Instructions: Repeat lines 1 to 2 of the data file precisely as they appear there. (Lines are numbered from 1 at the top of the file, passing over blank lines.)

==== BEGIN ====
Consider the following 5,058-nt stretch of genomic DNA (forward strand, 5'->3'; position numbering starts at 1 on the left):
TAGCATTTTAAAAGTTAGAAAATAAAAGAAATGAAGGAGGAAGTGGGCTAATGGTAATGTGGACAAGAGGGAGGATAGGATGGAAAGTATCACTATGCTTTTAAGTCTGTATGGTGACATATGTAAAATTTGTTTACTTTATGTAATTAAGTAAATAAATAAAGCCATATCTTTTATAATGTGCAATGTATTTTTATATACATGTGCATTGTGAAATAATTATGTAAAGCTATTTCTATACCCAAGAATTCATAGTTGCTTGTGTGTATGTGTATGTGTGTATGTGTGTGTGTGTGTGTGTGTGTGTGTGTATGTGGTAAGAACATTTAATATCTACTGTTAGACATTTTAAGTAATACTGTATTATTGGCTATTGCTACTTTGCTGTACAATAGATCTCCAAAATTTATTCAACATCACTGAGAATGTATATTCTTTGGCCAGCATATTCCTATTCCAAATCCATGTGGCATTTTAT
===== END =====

Consider the following 5,058-nt stretch of genomic DNA (forward strand, 5'->3'; position numbering starts at 1 on the left):
TAGCATTTTAAAAGTTAGAAAATAAAAGAAATGAAGGAGGAAGTGGGCTAATGGTAATGTGGACAAGAGGGAGGATAGGATGGAAAGTATCACTATGCTTTTAAGTCTGTATGGTGACATATGTAAAATTTGTTTACTTTATGTAATTAAGTAAATAAATAAAGCCATATCTTTTATAATGTGCAATGTATTTTTATATACATGTGCATTGTGAAATAATTATGTAAAGCTATTTCTATACCCAAGAATTCATAGTTGCTTGTGTGTATGTGTATGTGTGTATGTGTGTGTGTGTGTGTGTGTGTGTGTGTATGTGGTAAGAACATTTAATATCTACTGTTAGACATTTTAAGTAATACTGTATTATTGGCTATTGCTACTTTGCTGTACAATAGATCTCCAAAATTTATTCAACATCACTGAGAATGTATATTCTTTGGCCAGCATATTCCTATTCCAAATCCATGTGGCATTTTAT